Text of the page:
One of the penalties for refusing to participate in politics is that you end up being governed by your inferiors. – Plato
“The personal is political” is a phrase that was tossed around freely in my women’s studies circles during university. Made popular by Carol Hanisch’s essay of the same name, it examined how women gaining greater consciousness in their lives affected the political landscape. Hanisch noted that “political refers to any power relationships, not just those of government or elected officials.”
Applying this idea to my life has helped shape my interactions- seeing my experiences as a woman, not as only my experience, but as a comment about the experience of being a woman in general. This same principal can be applied to the experiences of immigrants, men, seniors, Mexicans, Canadians etc. What does our individual experience say about our collective experiences?
I recently attended a meeting in the community where I live, ironically it was held the day after International Women’s Day. The room was mostly filled with men- about 130 by the sign up sheet, and less than 10 women. I had gained admittance to this meeting by being ‘husbandless’ and therefore counting as head of my own household. When I arrived at the meeting there was some controversy about the presence of a woman whose husband could not attend and so she had come in his place. Hearing some of the men from my community say things like “we don’t want women here” was disheartening. Several women and children stood by the windows outside the town hall listening as those in charge went down the agenda. I recounted this story recently while out for dinner after someone at our table stated that they believe women have attained equality. While women have come a long way in recent generations, the overall climate for women’s equality is still developing in most of the world.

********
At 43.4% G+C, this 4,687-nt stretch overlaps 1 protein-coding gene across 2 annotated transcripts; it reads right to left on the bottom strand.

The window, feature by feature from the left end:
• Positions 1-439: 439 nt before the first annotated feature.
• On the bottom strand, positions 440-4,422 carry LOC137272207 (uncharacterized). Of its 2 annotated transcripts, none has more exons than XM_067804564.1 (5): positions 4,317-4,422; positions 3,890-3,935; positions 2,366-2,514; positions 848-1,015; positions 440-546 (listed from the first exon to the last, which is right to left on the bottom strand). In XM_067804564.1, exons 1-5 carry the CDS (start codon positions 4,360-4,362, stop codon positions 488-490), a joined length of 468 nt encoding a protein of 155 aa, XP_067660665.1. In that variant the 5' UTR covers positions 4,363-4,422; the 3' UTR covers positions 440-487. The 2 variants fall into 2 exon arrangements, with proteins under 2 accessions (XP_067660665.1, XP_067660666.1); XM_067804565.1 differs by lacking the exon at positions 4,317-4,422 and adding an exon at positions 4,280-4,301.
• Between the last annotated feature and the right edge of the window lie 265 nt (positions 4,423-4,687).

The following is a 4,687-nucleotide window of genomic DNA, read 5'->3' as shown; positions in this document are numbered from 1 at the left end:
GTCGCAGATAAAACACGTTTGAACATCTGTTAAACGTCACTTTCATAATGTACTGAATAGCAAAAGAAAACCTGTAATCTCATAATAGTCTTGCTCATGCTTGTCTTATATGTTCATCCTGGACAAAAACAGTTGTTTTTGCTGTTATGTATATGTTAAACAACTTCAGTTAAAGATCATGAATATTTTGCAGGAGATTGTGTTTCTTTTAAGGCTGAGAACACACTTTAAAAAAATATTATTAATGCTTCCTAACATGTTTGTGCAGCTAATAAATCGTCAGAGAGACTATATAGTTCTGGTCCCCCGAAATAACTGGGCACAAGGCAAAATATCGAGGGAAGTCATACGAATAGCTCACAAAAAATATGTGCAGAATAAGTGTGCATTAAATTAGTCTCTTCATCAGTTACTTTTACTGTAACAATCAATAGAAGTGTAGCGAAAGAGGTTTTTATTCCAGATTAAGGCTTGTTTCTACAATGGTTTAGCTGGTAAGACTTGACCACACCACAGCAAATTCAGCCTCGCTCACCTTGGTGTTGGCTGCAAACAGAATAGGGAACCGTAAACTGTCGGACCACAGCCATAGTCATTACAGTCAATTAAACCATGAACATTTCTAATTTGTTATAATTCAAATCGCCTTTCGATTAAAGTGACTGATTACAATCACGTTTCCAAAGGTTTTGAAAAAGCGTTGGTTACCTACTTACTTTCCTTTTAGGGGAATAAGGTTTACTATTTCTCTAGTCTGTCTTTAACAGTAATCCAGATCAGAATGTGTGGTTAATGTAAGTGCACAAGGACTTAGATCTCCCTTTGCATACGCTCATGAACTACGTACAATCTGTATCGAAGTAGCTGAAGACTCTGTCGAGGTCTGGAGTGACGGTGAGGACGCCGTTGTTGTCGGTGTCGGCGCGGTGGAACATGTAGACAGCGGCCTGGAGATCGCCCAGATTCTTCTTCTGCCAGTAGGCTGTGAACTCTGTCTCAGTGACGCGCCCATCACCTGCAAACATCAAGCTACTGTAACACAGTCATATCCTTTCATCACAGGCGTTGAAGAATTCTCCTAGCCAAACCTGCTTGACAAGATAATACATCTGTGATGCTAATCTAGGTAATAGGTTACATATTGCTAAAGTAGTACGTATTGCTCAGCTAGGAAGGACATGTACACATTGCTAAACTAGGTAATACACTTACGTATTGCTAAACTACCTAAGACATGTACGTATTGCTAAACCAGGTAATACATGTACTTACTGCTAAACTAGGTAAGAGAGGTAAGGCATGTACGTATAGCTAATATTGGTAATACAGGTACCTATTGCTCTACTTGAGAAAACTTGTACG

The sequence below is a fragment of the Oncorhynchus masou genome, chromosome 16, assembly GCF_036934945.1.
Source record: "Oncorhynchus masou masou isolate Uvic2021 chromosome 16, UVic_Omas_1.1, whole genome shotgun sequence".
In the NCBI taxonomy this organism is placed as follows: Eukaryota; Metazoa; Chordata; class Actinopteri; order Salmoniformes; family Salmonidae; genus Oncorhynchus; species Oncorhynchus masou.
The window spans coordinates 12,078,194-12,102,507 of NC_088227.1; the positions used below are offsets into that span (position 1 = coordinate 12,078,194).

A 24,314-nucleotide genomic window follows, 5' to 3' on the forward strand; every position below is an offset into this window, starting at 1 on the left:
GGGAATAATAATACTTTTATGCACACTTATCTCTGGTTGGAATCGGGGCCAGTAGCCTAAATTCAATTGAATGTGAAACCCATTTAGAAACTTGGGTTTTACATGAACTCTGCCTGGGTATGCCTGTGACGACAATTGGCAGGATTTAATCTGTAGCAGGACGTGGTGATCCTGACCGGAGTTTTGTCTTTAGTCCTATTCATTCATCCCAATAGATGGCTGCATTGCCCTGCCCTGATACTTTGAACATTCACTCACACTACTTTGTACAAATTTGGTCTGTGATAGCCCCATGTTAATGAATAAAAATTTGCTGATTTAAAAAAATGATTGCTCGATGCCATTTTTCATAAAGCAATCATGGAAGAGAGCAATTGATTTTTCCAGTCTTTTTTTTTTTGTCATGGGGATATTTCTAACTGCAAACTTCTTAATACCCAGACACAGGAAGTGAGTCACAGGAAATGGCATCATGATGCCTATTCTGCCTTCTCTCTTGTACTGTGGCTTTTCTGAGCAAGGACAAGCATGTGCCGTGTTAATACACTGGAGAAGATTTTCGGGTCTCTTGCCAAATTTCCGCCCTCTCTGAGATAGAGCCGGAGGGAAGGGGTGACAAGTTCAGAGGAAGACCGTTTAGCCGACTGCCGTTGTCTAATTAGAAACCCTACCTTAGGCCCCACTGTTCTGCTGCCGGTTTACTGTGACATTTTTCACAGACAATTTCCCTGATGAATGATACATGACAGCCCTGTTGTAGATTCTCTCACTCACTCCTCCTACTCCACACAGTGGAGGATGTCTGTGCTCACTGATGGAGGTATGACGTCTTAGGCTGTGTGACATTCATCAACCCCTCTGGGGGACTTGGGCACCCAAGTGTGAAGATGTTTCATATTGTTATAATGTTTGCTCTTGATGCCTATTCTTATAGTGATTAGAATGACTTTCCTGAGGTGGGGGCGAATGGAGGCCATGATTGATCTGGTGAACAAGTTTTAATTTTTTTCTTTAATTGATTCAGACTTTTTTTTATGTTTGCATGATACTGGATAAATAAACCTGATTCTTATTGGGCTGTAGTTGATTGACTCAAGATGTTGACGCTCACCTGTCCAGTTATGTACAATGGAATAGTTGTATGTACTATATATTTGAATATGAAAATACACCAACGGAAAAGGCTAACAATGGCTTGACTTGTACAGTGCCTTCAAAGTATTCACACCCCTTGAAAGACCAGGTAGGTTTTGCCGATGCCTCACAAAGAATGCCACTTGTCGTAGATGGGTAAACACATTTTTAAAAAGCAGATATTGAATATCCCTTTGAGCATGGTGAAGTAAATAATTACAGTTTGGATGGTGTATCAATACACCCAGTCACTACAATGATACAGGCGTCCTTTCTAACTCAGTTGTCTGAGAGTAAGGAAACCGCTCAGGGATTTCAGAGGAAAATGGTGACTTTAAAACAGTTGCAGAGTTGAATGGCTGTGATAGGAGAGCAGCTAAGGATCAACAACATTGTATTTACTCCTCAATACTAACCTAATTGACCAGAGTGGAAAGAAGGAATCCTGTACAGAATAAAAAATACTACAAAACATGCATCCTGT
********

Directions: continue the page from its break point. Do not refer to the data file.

This issue our writers explored politics, from Canada’s visa regulations for Mexicans, to the history of the US-Mexico border, to the system of usos y costumbres still used in many communites in the state of Oaxaca.
Being political doesn’t have to mean going to marches, protests or binging on news channels to be informed. It means being open to having your voice heard, knowing that your experience has validity and that each of us has the right to be heard and play a role in how our lives are governed.
See you next month,